FAQs > Care Planning

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If I am eligible for continuing healthcare will I be able to remain in my current care environment?
Once you are assessed as eligible for continuing healthcare the NHS become responsible for the management of your care. It is their responsibility to ensure that the care provision meets your assessed health and social needs, whether they be psychological, emotional, physical or mental health needs.

The CCG should consult with you regarding your preferences and commission care services which maximise personalisation and offer individual control. If your preferred care arrangement is more expensive than the CCG wants to commission and if they can demonstrate that your needs could be met in a less expensive care setting, they do have the right to commission the less expensive care service. The CCG have a responsibility to take into account your preferences and to ensure that moving you to a new care setting or selecting a different care agency will not have a detrimental effect on your health. The CCG should also demonstrate that they have investigated all available options (such as negotiating a reduced rate) for keeping you in your current environment before deciding to change your care.

I have been asked to ‘top-up’ my care from my own money even though I am eligible for continuing healthcare. Do I have to pay?
Because continuing healthcare is based upon your needs and not your ability to pay, the CCG cannot set arbitrary caps on funding, nor can they ask you to ‘top up’ your own care. To do so would be unlawful because it breaks one of the founding principles of the NHS. The only situation in which top-ups would be permissible is if you chose to pay for extra support that is not intended to meet your assessed health and social care needs, and which could be clearly separated from your current care provision.

CCGs cannot impose a charge on you or your family because they feel that your care home is more expensive than they would like to pay, even if they believe that it provides you with non-essential services because those services could not be clearly separated from the rest of the care you receive in your care home.

I am currently in hospital but I have been assessed as eligible for continuing healthcare. Who has the final say as to where my care will be provided?
If you are eligible for continuing healthcare then the NHS are responsible for the delivery and management of your care. This means that the Clinical Commissioning Group (CCG) have final say as to where that care is delivered although the CCG should consult with you as to your preferences. The CCG should ensure that their preferred care setting meets your assessed health and social care needs, including psychological and emotional needs. The CCG must also demonstrate that they have fully considered the wishes of your representative if you have one before making a decision, and should commission care services that maximise personalisation and individual control.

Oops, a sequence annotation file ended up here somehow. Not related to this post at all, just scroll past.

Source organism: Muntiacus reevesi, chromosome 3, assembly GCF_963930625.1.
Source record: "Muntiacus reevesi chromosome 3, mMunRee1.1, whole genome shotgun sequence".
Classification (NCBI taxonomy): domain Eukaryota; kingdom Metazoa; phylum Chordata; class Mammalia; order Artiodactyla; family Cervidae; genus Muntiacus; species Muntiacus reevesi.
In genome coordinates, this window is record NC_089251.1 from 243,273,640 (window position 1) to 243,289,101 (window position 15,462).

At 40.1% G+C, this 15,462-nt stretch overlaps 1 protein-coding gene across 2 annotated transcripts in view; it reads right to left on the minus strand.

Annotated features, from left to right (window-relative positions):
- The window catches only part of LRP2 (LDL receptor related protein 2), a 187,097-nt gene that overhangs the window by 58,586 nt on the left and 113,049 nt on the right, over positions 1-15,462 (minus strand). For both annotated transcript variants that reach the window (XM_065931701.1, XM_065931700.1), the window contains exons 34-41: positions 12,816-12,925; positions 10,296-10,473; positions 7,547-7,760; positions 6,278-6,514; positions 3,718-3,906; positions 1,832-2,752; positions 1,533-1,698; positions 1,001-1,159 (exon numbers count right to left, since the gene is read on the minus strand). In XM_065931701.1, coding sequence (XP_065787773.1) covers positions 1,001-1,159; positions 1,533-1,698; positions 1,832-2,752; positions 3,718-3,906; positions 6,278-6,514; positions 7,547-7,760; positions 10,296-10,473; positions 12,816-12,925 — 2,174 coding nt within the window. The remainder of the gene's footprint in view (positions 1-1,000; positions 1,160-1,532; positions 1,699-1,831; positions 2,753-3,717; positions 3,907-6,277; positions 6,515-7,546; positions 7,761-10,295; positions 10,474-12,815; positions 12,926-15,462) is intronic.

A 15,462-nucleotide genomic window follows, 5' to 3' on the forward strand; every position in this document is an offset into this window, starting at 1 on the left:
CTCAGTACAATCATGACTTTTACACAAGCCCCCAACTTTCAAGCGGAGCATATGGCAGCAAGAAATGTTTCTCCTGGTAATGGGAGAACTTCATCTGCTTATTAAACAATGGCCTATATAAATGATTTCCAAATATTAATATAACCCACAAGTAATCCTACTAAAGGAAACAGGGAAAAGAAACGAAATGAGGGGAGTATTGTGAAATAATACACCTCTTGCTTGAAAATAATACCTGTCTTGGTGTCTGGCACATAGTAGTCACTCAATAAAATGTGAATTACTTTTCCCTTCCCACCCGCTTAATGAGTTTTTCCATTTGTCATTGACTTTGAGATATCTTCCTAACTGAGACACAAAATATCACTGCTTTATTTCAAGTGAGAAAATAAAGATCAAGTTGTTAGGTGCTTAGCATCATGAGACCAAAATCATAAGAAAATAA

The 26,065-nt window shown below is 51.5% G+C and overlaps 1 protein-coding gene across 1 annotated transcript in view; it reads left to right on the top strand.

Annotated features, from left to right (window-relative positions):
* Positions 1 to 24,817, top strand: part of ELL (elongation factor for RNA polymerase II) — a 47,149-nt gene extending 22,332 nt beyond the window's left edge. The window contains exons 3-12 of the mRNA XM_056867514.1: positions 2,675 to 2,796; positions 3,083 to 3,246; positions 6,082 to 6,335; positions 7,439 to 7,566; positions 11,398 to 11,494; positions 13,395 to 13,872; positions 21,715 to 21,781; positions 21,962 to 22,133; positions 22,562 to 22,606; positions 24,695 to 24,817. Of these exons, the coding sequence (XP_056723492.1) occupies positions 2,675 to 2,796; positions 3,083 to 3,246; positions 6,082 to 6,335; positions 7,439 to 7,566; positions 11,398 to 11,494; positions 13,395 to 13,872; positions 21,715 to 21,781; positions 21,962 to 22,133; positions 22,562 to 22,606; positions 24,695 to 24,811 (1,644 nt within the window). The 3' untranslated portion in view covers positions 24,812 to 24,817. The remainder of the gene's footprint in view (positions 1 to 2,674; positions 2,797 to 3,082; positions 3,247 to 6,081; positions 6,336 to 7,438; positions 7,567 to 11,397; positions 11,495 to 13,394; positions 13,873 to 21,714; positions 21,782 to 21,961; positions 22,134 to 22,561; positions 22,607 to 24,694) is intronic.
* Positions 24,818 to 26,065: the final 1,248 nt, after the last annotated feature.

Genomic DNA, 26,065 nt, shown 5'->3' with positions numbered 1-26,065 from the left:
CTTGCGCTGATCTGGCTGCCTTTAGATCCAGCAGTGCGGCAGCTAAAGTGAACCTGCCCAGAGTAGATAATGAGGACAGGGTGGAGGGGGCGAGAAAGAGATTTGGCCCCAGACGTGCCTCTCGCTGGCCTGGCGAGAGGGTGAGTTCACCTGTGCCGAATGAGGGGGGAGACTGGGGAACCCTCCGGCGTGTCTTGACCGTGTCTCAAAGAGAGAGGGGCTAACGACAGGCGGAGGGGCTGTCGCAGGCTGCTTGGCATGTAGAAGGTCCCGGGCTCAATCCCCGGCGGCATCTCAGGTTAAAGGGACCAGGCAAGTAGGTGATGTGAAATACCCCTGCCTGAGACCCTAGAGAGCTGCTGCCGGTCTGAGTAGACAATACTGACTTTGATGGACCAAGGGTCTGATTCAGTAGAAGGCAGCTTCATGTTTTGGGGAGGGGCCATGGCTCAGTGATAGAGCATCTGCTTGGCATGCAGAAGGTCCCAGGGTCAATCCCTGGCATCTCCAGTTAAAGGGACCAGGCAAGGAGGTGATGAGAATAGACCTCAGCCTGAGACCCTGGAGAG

I am currently funded by the Local Authority (social services). If I am eligible for continuing healthcare will I be able to move to more suitable accommodation?
The CCG has an obligation to ensure that any care provided whilst you are eligible for continuing healthcare meets your assessed needs. If either you or your CCG are unhappy with the quality of care being delivered in your current setting, then it may be possible for you to move as long as the CCG deem the alternative care setting suitable to meet your assessed needs. The CCG should not make changes to your care setting just because responsibility has shifted from the Local Authority (i.e. social services) to the NHS, due to the potential disruption to the management of your care.
What are Personal Health Budgets and should I request one?
As of October 2014 every person who is eligible for continuing healthcare should be offered a personal health budget. The aim of giving individuals (or their representatives) their own budgets to manage is to promote genuine choice and control over how your assessed care needs are met by providing you with the flexibility to choose your own care provision, within certain boundaries.

If you decide that you would like a personal health budget your Clinical Commissioning Group (CCG) should work with you to set personalised care and wellbeing goals based upon the assessed needs detailed in your care plan. The CCG will offer you an indicative budget based upon these goals. CCGs may also offer free and independent brokerage services to help you create a support plan and to find appropriate services.

Personal health budgets can be managed in different ways. For example, you may decide that you wish to receive the cash so that you can buy in and manage the care and support services that have been agreed upon in your support plan. However, you do not actually have to handle the money or manage the care yourself if you don’t want that responsibility. Opting for a ‘notional budget’ gives you choice and control whilst leaving the complexity of employing and managing care services to the NHS.

Between 2009 and 2012 the Department of Health ran a pilot programme for personal health budgets. Oxfordshire was chosen to be one of the in-depth pilot sites. Our team at Beacon were heavily involved in the pilot through Age UK Oxfordshire from the outset which gave us the opportunity to influence key strategic decisions from an independent perspective, on behalf of our clients.

For more information we recommend that you visit NHS Choices’ personal health budgets webpage here.